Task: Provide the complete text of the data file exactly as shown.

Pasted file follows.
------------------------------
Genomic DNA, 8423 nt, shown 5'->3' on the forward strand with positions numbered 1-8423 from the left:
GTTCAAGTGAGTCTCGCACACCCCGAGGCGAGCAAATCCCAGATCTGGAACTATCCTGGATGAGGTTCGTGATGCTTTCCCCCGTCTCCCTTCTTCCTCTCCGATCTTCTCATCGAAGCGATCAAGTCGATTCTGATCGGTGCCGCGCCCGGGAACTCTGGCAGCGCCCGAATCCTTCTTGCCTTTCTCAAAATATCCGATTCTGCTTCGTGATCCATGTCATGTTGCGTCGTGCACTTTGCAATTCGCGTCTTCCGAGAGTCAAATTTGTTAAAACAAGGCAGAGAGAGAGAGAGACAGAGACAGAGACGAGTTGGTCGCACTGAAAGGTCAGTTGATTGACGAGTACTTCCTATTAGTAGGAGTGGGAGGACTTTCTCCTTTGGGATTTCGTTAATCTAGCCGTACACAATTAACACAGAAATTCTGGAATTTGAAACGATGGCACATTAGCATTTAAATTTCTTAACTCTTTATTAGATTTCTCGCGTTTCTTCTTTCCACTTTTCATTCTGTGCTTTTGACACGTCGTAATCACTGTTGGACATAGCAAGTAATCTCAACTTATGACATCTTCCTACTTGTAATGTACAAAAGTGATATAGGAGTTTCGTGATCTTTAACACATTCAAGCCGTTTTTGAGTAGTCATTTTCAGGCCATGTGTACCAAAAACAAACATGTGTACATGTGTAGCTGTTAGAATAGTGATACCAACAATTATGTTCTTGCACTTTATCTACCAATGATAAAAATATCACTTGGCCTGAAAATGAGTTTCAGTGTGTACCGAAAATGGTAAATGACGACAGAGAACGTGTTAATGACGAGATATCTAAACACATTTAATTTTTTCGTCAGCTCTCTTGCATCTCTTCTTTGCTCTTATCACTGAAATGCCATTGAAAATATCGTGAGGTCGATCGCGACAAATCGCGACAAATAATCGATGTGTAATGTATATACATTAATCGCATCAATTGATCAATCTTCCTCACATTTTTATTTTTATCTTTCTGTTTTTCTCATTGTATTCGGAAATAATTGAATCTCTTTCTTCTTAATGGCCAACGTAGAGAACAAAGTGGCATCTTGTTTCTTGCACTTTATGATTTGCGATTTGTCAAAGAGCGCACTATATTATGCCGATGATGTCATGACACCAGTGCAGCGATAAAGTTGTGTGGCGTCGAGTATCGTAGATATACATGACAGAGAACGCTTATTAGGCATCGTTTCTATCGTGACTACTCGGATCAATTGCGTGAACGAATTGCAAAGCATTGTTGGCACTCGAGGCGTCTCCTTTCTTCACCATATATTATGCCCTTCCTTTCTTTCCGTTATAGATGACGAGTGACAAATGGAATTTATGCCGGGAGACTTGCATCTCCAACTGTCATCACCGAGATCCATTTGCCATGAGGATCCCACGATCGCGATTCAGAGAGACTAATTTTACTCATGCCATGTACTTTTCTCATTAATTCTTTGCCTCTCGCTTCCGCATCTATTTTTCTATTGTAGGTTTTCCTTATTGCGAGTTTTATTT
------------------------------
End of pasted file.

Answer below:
Genomic DNA, 8423 nt, shown 5'->3' on the forward strand with positions numbered 1-8423 from the left:
GTTCAAGTGAGTCTCGCACACCCCGAGGCGAGCAAATCCCAGATCTGGAACTATCCTGGATGAGGTTCGTGATGCTTTCCCCCGTCTCCCTTCTTCCTCTCCGATCTTCTCATCGAAGCGATCAAGTCGATTCTGATCGGTGCCGCGCCCGGGAACTCTGGCAGCGCCCGAATCCTTCTTGCCTTTCTCAAAATATCCGATTCTGCTTCGTGATCCATGTCATGTTGCGTCGTGCACTTTGCAATTCGCGTCTTCCGAGAGTCAAATTTGTTAAAACAAGGCAGAGAGAGAGAGAGACAGAGACAGAGACGAGTTGGTCGCACTGAAAGGTCAGTTGATTGACGAGTACTTCCTATTAGTAGGAGTGGGAGGACTTTCTCCTTTGGGATTTCGTTAATCTAGCCGTACACAATTAACACAGAAATTCTGGAATTTGAAACGATGGCACATTAGCATTTAAATTTCTTAACTCTTTATTAGATTTCTCGCGTTTCTTCTTTCCACTTTTCATTCTGTGCTTTTGACACGTCGTAATCACTGTTGGACATAGCAAGTAATCTCAACTTATGACATCTTCCTACTTGTAATGTACAAAAGTGATATAGGAGTTTCGTGATCTTTAACACATTCAAGCCGTTTTTGAGTAGTCATTTTCAGGCCATGTGTACCAAAAACAAACATGTGTACATGTGTAGCTGTTAGAATAGTGATACCAACAATTATGTTCTTGCACTTTATCTACCAATGATAAAAATATCACTTGGCCTGAAAATGAGTTTCAGTGTGTACCGAAAATGGTAAATGACGACAGAGAACGTGTTAATGACGAGATATCTAAACACATTTAATTTTTTCGTCAGCTCTCTTGCATCTCTTCTTTGCTCTTATCACTGAAATGCCATTGAAAATATCGTGAGGTCGATCGCGACAAATCGCGACAAATAATCGATGTGTAATGTATATACATTAATCGCATCAATTGATCAATCTTCCTCACATTTTTATTTTTATCTTTCTGTTTTTCTCATTGTATTCGGAAATAATTGAATCTCTTTCTTCTTAATGGCCAACGTAGAGAACAAAGTGGCATCTTGTTTCTTGCACTTTATGATTTGCGATTTGTCAAAGAGCGCACTATATTATGCCGATGATGTCATGACACCAGTGCAGCGATAAAGTTGTGTGGCGTCGAGTATCGTAGATATACATGACAGAGAACGCTTATTAGGCATCGTTTCTATCGTGACTACTCGGATCAATTGCGTGAACGAATTGCAAAGCATTGTTGGCACTCGAGGCGTCTCCTTTCTTCACCATATATTATGCCCTTCCTTTCTTTCCGTTATAGATGACGAGTGACAAATGGAATTTATGCCGGGAGACTTGCATCTCCAACTGTCATCACCGAGATCCATTTGCCATGAGGATCCCACGATCGCGATTCAGAGAGACTAATTTTACTCATGCCATGTACTTTTCTCATTAATTCTTTGCCTCTCGCTTCCGCATCTATTTTTCTATTGTAGGTTTTCCTTATTGCGAGTTTTATTT